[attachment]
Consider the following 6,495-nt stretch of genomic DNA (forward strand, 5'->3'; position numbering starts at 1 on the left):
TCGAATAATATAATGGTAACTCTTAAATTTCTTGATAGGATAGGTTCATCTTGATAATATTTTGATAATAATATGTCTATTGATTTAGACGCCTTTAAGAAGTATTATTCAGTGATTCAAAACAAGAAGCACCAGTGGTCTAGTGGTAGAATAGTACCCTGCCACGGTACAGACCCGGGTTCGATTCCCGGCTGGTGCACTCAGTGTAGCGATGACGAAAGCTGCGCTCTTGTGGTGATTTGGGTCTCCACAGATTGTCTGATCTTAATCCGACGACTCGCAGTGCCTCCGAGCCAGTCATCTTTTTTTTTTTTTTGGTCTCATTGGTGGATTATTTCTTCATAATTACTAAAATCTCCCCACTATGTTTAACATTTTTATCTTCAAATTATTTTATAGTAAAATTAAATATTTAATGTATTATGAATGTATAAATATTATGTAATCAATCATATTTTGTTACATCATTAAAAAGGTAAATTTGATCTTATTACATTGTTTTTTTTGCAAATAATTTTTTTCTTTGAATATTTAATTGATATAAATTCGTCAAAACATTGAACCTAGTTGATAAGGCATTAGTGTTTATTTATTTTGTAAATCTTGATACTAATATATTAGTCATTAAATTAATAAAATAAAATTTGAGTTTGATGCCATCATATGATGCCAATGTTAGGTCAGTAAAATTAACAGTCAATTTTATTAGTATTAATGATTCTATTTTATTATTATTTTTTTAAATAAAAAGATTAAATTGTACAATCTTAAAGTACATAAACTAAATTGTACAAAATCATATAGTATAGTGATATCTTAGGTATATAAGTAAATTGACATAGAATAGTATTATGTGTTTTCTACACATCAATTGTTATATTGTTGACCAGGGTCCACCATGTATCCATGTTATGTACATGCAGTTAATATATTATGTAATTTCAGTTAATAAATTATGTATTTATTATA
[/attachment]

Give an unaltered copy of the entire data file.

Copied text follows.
Consider the following 6,495-nt stretch of genomic DNA (forward strand, 5'->3'; position numbering starts at 1 on the left):
TCGAATAATATAATGGTAACTCTTAAATTTCTTGATAGGATAGGTTCATCTTGATAATATTTTGATAATAATATGTCTATTGATTTAGACGCCTTTAAGAAGTATTATTCAGTGATTCAAAACAAGAAGCACCAGTGGTCTAGTGGTAGAATAGTACCCTGCCACGGTACAGACCCGGGTTCGATTCCCGGCTGGTGCACTCAGTGTAGCGATGACGAAAGCTGCGCTCTTGTGGTGATTTGGGTCTCCACAGATTGTCTGATCTTAATCCGACGACTCGCAGTGCCTCCGAGCCAGTCATCTTTTTTTTTTTTTTGGTCTCATTGGTGGATTATTTCTTCATAATTACTAAAATCTCCCCACTATGTTTAACATTTTTATCTTCAAATTATTTTATAGTAAAATTAAATATTTAATGTATTATGAATGTATAAATATTATGTAATCAATCATATTTTGTTACATCATTAAAAAGGTAAATTTGATCTTATTACATTGTTTTTTTTGCAAATAATTTTTTTCTTTGAATATTTAATTGATATAAATTCGTCAAAACATTGAACCTAGTTGATAAGGCATTAGTGTTTATTTATTTTGTAAATCTTGATACTAATATATTAGTCATTAAATTAATAAAATAAAATTTGAGTTTGATGCCATCATATGATGCCAATGTTAGGTCAGTAAAATTAACAGTCAATTTTATTAGTATTAATGATTCTATTTTATTATTATTTTTTTAAATAAAAAGATTAAATTGTACAATCTTAAAGTACATAAACTAAATTGTACAAAATCATATAGTATAGTGATATCTTAGGTATATAAGTAAATTGACATAGAATAGTATTATGTGTTTTCTACACATCAATTGTTATATTGTTGACCAGGGTCCACCATGTATCCATGTTATGTACATGCAGTTAATATATTATGTAATTTCAGTTAATAAATTATGTATTTATTATA